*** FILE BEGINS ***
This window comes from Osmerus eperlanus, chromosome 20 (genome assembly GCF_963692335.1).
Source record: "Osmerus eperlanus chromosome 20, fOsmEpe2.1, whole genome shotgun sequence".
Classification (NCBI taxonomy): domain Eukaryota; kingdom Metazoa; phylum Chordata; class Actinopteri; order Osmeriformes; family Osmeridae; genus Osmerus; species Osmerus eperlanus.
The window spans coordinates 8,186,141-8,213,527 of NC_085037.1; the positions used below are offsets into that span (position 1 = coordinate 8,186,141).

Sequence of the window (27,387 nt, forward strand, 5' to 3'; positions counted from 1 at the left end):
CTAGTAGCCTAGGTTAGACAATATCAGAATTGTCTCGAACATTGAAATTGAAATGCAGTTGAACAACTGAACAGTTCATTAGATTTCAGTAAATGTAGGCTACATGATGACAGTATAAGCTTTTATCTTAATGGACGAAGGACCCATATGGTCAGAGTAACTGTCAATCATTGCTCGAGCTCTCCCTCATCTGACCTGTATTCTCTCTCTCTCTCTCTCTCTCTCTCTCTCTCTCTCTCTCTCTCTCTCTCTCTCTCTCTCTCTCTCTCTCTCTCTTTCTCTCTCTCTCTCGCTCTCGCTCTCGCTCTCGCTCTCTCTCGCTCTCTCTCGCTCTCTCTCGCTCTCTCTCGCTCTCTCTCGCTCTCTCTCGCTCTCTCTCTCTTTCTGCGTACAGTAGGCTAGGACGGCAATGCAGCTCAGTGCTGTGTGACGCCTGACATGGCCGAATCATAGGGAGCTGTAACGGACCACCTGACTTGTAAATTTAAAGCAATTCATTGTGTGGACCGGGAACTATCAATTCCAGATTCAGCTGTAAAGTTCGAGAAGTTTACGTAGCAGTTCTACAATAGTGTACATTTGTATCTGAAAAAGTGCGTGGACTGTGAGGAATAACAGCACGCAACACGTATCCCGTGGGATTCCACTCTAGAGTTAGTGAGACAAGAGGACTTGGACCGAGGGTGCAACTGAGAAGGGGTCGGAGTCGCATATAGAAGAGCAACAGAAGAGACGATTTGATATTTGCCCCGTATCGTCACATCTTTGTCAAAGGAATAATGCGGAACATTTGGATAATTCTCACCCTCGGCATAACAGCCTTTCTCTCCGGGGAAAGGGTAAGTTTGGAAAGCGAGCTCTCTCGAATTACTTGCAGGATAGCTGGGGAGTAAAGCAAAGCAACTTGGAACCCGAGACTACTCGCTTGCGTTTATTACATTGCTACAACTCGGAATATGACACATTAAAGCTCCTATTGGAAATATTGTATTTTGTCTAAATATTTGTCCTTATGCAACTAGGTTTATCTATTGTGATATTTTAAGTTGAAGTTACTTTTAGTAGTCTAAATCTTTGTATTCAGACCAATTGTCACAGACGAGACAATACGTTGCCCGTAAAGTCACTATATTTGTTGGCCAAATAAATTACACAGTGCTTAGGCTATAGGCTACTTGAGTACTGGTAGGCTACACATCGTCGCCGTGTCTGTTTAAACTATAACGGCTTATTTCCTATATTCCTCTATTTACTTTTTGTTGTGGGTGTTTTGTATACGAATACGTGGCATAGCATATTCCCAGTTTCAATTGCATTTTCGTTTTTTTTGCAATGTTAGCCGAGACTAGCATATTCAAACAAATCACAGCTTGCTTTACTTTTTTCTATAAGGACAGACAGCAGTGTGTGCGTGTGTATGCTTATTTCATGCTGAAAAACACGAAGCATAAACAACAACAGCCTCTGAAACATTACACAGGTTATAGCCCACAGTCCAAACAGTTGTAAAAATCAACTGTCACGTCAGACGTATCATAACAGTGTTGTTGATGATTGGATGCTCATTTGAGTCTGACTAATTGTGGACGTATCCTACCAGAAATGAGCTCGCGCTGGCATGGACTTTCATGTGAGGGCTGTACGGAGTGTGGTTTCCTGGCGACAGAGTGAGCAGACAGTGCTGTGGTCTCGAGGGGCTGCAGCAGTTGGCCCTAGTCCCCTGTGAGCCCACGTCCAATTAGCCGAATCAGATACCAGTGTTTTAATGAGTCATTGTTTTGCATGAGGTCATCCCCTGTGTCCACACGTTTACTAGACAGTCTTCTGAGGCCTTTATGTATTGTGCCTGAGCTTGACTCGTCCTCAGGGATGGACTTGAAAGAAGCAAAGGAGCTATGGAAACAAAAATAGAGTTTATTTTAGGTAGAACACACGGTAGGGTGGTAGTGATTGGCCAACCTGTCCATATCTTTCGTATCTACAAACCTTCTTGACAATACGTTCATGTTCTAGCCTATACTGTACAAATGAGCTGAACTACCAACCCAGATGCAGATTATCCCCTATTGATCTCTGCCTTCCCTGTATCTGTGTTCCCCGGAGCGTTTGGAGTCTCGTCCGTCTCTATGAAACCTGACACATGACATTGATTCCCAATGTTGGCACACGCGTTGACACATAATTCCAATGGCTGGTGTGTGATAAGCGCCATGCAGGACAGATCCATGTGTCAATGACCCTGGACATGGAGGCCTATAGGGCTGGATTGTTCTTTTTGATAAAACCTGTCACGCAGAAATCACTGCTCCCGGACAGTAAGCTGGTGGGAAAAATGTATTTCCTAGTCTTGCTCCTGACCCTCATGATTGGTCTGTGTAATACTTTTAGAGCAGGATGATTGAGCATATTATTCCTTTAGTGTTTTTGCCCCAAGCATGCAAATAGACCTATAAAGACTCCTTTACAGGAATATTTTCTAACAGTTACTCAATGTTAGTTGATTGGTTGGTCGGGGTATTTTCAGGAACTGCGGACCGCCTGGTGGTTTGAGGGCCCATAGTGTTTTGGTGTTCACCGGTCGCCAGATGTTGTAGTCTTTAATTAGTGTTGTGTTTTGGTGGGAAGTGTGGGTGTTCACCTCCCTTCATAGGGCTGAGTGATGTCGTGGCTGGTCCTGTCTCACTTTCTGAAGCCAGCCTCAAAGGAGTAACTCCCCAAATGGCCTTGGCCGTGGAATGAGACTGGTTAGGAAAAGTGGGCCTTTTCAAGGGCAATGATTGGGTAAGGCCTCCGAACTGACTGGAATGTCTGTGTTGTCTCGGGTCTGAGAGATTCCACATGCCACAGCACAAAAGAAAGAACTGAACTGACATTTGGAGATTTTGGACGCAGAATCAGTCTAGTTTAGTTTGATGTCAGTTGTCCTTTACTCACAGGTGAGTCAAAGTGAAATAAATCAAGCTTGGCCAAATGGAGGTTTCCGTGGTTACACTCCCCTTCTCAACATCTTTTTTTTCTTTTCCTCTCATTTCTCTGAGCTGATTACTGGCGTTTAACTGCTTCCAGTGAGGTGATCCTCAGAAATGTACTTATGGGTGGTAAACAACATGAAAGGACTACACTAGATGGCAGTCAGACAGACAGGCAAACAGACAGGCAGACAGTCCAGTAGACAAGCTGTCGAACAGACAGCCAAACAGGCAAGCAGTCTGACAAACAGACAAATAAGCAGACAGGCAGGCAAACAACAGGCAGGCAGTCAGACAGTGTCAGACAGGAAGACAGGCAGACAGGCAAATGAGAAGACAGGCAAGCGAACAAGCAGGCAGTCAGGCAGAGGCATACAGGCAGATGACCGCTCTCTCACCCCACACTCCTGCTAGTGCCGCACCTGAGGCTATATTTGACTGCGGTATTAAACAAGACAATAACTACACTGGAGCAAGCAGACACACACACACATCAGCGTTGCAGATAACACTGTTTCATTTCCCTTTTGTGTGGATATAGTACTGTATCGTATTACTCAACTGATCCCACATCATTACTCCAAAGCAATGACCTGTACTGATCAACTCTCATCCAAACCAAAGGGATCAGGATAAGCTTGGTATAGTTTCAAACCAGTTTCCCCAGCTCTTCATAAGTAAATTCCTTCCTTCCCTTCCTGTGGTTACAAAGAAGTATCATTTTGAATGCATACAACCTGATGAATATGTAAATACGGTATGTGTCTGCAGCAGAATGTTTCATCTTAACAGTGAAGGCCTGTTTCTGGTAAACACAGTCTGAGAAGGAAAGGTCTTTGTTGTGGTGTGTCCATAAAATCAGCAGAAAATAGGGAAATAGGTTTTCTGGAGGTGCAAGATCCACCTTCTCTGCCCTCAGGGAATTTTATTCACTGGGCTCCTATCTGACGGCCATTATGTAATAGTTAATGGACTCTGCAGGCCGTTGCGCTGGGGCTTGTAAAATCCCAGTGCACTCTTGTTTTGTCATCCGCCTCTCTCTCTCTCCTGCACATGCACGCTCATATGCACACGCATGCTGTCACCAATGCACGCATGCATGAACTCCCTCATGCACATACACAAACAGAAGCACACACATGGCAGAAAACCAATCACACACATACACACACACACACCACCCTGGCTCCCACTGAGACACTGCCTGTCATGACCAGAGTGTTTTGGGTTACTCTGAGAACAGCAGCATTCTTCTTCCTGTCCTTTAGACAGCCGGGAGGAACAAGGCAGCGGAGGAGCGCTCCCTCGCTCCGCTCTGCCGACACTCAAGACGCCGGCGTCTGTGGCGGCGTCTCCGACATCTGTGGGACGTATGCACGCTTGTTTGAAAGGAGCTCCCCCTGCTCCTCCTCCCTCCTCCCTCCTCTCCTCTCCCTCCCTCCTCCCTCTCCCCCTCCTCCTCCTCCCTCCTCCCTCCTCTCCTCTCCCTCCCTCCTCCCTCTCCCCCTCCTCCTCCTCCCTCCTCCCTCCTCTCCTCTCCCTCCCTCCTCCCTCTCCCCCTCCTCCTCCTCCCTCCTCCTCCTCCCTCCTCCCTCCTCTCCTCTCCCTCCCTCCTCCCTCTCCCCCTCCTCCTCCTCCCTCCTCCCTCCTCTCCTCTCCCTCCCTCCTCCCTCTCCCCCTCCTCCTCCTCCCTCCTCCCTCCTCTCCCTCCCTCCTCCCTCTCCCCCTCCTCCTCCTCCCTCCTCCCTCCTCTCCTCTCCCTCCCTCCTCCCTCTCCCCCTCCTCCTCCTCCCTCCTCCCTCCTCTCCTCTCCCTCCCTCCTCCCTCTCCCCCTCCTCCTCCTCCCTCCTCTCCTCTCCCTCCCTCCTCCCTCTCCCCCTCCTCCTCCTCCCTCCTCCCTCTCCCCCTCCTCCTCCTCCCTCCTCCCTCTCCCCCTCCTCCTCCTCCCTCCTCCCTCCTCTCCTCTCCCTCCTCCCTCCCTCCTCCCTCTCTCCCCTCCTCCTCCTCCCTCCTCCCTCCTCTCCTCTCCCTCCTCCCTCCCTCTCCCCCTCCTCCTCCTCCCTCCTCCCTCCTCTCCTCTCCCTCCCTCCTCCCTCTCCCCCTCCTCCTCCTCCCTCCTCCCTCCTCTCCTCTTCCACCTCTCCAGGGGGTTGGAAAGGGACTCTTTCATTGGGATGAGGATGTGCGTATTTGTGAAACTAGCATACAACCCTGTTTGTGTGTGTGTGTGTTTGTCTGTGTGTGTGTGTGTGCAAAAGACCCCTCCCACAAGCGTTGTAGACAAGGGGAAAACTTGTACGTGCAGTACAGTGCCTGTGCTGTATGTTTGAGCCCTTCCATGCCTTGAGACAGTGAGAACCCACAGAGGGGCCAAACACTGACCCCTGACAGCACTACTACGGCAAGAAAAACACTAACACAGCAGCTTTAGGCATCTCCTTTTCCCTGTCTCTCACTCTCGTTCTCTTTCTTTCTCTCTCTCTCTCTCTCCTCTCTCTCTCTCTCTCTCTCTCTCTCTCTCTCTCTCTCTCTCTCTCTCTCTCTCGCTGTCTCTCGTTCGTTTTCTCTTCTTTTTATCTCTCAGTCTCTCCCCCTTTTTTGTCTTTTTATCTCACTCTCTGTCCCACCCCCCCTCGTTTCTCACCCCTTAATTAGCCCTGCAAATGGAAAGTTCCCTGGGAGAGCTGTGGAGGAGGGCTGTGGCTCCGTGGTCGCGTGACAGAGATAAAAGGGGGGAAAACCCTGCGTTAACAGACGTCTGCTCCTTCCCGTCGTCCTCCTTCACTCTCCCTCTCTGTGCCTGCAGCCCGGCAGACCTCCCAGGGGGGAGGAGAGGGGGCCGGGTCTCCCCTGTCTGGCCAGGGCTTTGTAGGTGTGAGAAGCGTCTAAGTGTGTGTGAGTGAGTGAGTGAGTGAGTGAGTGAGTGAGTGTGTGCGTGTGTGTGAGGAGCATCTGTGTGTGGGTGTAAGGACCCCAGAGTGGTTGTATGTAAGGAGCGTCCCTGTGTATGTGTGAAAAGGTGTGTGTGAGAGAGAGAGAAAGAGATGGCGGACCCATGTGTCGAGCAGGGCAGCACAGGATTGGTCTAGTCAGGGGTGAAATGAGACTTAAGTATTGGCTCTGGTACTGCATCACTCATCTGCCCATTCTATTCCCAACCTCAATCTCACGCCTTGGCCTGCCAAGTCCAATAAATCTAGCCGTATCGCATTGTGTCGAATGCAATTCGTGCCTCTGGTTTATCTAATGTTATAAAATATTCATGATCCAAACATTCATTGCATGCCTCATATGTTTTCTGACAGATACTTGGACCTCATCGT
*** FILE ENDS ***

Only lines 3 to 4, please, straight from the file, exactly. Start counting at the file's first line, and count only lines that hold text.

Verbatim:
Classification (NCBI taxonomy): domain Eukaryota; kingdom Metazoa; phylum Chordata; class Actinopteri; order Osmeriformes; family Osmeridae; genus Osmerus; species Osmerus eperlanus.
The window spans coordinates 8,186,141-8,213,527 of NC_085037.1; the positions used below are offsets into that span (position 1 = coordinate 8,186,141).